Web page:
“I was both complimented and challenged when the Board of Supervisors asked me to take on the duties of Treasurer and Tax Collector. In the six years since that assignment, we have maintained the AAA rating of our Treasurer’s Investment Pool, and continued to manage the County’s banking and cash handling with safety as our top priority. We have also made significant improvement in our systems for online payment of property taxes and online sale of tax-defaulted properties, which have saved tax dollars and improved service to constituents. As a member of the Retirement Board, I have been a leader in the effort to restore the system to sound financial status, and have been called upon twice to lead the organization during vacancies in the CEO position.”
All in all, it has been an incredible adventure for a young man who, in 1979, thought to himself why would I want to be a County Supervisor? “I have served to the best of my ability, and I have been blessed with a wife and three sons who, in additional to being tremendous persons in their own right, have been wonderfully supportive of my service. I am also deeply indebted to those who have served along with me. It has truly been a team effort.”
This team effort has at no time been more apparent than in the current management structure of the office of Auditor-Controller/Treasurer/Tax Collector. One of the hallmarks of great management leadership is solid succession planning. “I am confident that this current team is the best management team this office has had in my 17 years as Auditor-Controller. While it is difficult to leave, I do so knowing that the success of this office, and its continuing value to the County, is provided for in the great organization and leaders that I leave behind.”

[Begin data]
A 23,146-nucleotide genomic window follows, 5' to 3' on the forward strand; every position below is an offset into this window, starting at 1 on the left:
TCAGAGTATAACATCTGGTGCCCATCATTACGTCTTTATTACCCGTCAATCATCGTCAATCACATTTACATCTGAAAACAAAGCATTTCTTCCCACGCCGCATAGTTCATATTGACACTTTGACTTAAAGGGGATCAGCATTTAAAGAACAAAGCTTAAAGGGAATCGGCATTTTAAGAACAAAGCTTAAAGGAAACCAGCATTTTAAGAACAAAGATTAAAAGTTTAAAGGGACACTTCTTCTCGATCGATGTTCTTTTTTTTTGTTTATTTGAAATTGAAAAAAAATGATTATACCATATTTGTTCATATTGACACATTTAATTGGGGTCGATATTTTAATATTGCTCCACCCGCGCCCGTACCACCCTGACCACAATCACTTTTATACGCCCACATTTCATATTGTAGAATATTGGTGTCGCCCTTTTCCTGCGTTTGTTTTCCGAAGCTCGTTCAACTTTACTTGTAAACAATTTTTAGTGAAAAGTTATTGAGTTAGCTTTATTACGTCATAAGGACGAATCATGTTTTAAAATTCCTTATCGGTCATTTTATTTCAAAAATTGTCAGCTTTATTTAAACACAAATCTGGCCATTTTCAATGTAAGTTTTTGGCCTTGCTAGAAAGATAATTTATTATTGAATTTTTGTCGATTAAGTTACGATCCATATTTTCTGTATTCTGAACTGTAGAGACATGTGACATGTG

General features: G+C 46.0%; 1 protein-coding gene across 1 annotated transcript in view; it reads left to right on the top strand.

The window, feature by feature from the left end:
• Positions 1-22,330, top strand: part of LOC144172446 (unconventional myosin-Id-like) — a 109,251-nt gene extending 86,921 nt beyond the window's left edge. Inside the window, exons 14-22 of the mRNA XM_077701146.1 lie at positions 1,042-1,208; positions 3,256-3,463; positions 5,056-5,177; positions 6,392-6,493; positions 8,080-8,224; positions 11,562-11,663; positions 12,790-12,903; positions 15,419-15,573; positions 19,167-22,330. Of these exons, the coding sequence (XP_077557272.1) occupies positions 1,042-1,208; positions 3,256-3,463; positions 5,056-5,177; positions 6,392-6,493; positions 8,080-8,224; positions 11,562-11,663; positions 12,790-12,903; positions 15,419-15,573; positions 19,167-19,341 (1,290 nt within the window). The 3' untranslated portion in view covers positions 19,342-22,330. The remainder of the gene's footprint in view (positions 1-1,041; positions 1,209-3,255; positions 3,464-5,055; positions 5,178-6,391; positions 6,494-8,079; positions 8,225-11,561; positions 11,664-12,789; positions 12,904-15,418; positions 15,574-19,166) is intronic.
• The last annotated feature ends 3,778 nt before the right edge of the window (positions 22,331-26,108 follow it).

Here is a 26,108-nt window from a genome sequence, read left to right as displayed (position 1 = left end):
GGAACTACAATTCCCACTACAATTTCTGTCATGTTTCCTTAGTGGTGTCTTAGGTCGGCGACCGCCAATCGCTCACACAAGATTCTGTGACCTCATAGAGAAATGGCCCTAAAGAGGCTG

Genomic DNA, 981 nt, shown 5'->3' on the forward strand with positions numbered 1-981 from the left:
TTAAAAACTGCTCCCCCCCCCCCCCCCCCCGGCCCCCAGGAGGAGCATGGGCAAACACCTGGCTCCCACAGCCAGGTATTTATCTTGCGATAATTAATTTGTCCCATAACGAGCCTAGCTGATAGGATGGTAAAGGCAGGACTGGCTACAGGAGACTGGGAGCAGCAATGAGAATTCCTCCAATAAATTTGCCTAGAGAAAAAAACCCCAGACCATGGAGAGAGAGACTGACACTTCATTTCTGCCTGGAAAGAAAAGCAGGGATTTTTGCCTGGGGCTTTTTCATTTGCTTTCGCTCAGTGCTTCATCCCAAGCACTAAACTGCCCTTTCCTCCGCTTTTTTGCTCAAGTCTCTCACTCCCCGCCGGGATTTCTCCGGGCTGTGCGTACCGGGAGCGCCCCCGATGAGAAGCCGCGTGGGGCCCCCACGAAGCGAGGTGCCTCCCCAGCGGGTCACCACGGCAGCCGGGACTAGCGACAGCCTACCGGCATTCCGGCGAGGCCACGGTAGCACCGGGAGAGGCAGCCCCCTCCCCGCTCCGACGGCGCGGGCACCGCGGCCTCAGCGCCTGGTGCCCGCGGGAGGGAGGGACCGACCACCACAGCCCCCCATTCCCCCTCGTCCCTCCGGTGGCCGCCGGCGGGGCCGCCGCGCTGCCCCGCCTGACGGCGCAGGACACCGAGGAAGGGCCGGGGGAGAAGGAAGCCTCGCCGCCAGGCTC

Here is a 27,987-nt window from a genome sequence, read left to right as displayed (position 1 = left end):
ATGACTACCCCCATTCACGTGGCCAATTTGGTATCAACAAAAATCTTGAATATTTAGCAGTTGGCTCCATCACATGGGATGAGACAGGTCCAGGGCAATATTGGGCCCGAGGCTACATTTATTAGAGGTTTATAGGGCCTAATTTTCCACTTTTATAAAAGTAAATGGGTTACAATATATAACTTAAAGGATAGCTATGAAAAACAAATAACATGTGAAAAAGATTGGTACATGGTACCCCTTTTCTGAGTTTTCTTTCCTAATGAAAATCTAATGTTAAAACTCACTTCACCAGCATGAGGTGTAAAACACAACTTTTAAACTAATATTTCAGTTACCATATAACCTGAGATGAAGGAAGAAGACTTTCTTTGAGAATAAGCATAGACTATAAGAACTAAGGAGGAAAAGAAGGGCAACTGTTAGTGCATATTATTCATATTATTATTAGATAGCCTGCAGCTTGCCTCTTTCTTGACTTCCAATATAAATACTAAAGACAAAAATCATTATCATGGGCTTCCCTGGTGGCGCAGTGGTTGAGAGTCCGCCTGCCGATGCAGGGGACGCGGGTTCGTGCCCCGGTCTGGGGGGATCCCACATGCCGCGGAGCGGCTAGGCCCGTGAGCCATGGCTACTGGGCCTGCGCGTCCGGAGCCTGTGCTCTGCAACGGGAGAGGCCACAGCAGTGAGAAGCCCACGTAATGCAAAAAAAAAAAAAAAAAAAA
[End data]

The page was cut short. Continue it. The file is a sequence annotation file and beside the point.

Larry Walker was first elected in March 1978 to the Chino City Council. He became Mayor of Chino two years later, when he became the third elected mayor in Chino’s history in 1980. He was re-elected in 1984, and served until he was sworn in as County Supervisor on December 1, 1986.
While on the city council, Walker worked with State Senator Ruben Ayala and Assemblyman Bill McVittie to obtain passage of the legislation that granted a long-term lease of forty acres for the first phase of what became Ruben S. Ayala Park in Chino, and a second bill that provided a one million dollar state contribution to storm drain facilities adjacent to the California Institution for Men (CIM), which enabled the city to widen Central Avenue in the vicinity of Ayala Park.
As Mayor of Chino, Walker championed the acquisition of land for parks, including what became Liberty Park, Heritage Park, Walnut Park, and others. He was a leader in increasing funding for the Chino Police Department, and advocated for planning and financing of storm drain and other infrastructure, which has since provided a foundation for commercial and industrial development.
The East Chino Specific Plan was developed and initially adopted during Walker’s tenure as Mayor of Chino, and he was a part of the first meetings and negotiations that led to Majestic Spectrum commercial development in the city.